• you know you love someone when you continue to serve them even though you’ve fallen out of love with them
  • “Workmanship” is the Greek word poema; you are the poem of God
  • If you throw random words in a hat and mix them up, you’ve got chaos, but those same words can become a Shakespearean sonnet
  • On one side of extremes is co-dependent enabling; on the other is bullying
    • Gospel love is in the middle of these two things, and far away from each
  • Trying to build a resume or a career or be cool as a reason for coming to New York City can’t be your main reason, because what happens when you walk outside and see your windshield bashed in? What happens when the City treats you like an enemy?
    • Will you love her?
    • When she’s acting pschizo, will you divorce her in your heart, or continue to serve her?
    • When she only takes, will you still give?

Conclusion:

Jesus never considers divorce. He sees us in bed with  our mistresses of money, love, power, and he determines to continue loving us.

David Bisgrove Sermon Notes — Series: The Life of David 2009 — Sermon #14: David Fails the Lord

Sermon preached on September 13, 2009.

The teaching is based on 2 Samuel 24:10-25.

David Bisgrove preached this message. Rev. Bisgrove is one of four Lead Pastor at Redeemer Presbyterian Church in New York City; his preaching style is very similar to that of his Senior Pastor, Tim Keller.

Please note that these sermon notes are provided only to encourage, and that any or all parts of the notes may contain errors or omissions, due entirely to the note-taker. Full audio of the sermon may be found at theRedeemer Sermon Store.

Introduction:

With any biblical text, you have to look not only at the story, but the story beneath the story. Otherwise:

1) We’re crushed–none of us will live up to a man whose poetry is sung 2,000 years later.

2) We’re confused–how can a man of God sin like this?

The last chapters of 2 Samuel have “intentional summation.” They are put here at the end to highlight major themes in David’s life:

I. Negatively, spiritual presumption

II. Positively, spiritual discernment

I. Spiritual presumption is at the heart of every sin

  • We forget this simple truth: there is a God and I’m not Him
    • This is the rhythm of the Old Testament: I will be your God and you will be my people
  • We presume that we know better than God, that we know what’s best for us.
  • Spiritual presumption comes from a perfect storm:
    1. Foolish: All sin comes from ignoring the wisdom gap between God and us
    2. Evil
    3. Personal

1. Foolish:

    • Wise people, even if they don’t understand it, embrace God’s law
    • the Bible is a blueprint for ultimate reality
    • the rules aren’t there to restrict us, but to liberate us and help us to live in fallen humanity. We follow them because we want more, not less.
      • For example,holding my daughter’s hand when crossing the street, I don’t do this to restrict her, I do this to keep her alive
    • sometimes you need to disparage yourself enough to ignore that God feels like a killjoy
      • For example, I had a high school teacher who offended me by saying that students can’t grow up and do whatever they want–it’s the only thing I remember from high school

2. Evil; perverted

  • using everything God has given us for our own ends
  • God’s plan for everything is repeated by the prophets: shalom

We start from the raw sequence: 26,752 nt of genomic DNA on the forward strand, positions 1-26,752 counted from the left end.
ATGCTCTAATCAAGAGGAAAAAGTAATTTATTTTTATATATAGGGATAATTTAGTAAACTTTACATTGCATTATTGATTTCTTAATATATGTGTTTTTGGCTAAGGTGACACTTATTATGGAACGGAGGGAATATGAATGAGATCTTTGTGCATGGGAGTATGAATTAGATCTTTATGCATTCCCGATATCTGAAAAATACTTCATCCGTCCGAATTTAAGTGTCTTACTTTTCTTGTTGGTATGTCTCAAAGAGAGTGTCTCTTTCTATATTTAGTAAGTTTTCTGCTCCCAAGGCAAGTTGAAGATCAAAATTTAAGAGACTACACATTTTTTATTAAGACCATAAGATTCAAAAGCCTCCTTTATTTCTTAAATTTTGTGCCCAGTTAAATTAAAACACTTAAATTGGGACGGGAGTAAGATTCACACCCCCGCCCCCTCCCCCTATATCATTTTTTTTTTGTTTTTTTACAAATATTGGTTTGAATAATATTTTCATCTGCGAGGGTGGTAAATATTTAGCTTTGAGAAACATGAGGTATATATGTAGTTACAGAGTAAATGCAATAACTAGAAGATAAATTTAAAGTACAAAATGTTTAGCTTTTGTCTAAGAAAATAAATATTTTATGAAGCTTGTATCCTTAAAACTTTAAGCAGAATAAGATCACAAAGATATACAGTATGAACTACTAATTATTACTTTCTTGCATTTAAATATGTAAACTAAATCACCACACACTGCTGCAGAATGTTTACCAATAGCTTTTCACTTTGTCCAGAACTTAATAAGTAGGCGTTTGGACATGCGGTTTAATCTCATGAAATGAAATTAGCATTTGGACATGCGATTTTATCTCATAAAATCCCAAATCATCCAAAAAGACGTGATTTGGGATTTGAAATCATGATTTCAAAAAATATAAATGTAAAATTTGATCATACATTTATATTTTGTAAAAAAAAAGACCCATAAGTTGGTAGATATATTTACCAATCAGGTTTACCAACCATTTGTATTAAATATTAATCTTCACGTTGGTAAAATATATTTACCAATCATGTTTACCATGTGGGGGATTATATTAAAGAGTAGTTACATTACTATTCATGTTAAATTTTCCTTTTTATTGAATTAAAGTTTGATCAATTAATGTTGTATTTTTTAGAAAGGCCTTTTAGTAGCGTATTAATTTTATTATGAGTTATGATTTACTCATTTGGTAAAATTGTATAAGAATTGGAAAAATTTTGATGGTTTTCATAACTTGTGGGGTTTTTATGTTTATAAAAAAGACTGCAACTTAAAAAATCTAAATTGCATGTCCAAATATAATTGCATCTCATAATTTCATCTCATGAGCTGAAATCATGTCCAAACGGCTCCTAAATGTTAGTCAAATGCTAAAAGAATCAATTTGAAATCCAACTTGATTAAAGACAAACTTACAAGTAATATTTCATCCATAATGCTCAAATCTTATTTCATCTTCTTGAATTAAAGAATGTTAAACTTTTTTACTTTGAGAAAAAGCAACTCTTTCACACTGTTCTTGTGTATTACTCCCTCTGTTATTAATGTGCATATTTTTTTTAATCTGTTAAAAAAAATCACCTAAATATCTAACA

• David was seeking to create a standing army instead of a militia; God isn’t having it, he won’t let them become the kind of people who look like the rest of the world, exploiting the weak
    • how do you find life? Give it away. You love and embrace aliens and strangers, you don’t enslave them
    • God so loves the world… “If God were not angry at how we were destroying ourselves, He wouldn’t be loving.”

3. Personal

  • We’re not just breaking God’s laws, we’re breaking His heart. He says, Love me because you trust me, obey me because you love me.
  • Sin is always characterized by adultery; it is barest betrayal
  • Money: We put money away because we want a “standing” cushion, just like David wanted a standing army
  • Power: You’ve got to make it up the ladder–the Bible says look down the ladder, and use what I’ve given you to help those below you
  • Do you really want to find your life? Give it away.
  • We’re getting in bed with the world right in front of God.

II. Spiritual Discernment: David has really grown

  • the more mature you are in God, the more you will repent
  • a spiritually mature person can’t imagine life w/o repentance
  • repentance breaks the ice off our birdbaths
  • ultimately the things we build our lives on leave us anxious, wondering if it’s enough
  • Proverbs 33: No king is saved by the size of his army
  • David models the gospel: He is the shepherd who abused his power, but now he’s going to lay his life down for the flock
    • God says, “No, I’ll take a substitute”
    • until finally, God takes out His full wrath and anger on the perfect substitute

Scott Sauls Sermon Notes — Series: The Life of David 2009 — Sermon #13: David and Absalom

Sermon preached on September 6, 2009.

The teaching is based on Psalm 63.

Scott Sauls preached this message. Rev. Sauls is a Lead Pastor at Redeemer Presbyterian Church in New York City; his preaching style is very similar to that of his Senior Pastor, Tim Keller.

Please note that these sermon notes are provided only to encourage, and that any or all parts of the notes may contain errors or omissions, due entirely to the note-taker. Full audio of the sermon may be found at the Redeemer Sermon Store.

Introduction:

Psalm 63 shows us David at a time when his exterior life is in shambles and his interior life has never been better. What are the signs of spiritual health that we see here in David?

Outline: Signs of Spiritual Health

I. A Thirsty Soul

II. A Clinging Soul

III. A Joyful Soul

IV. A Tender Soul

I. A thirsty soul: an insatiable appetite for the things of God

  • Children are a better teacher for you than the best preacher in the world about what it is to be in the Kingdom
    • Kids cry out for nourishment; they demand it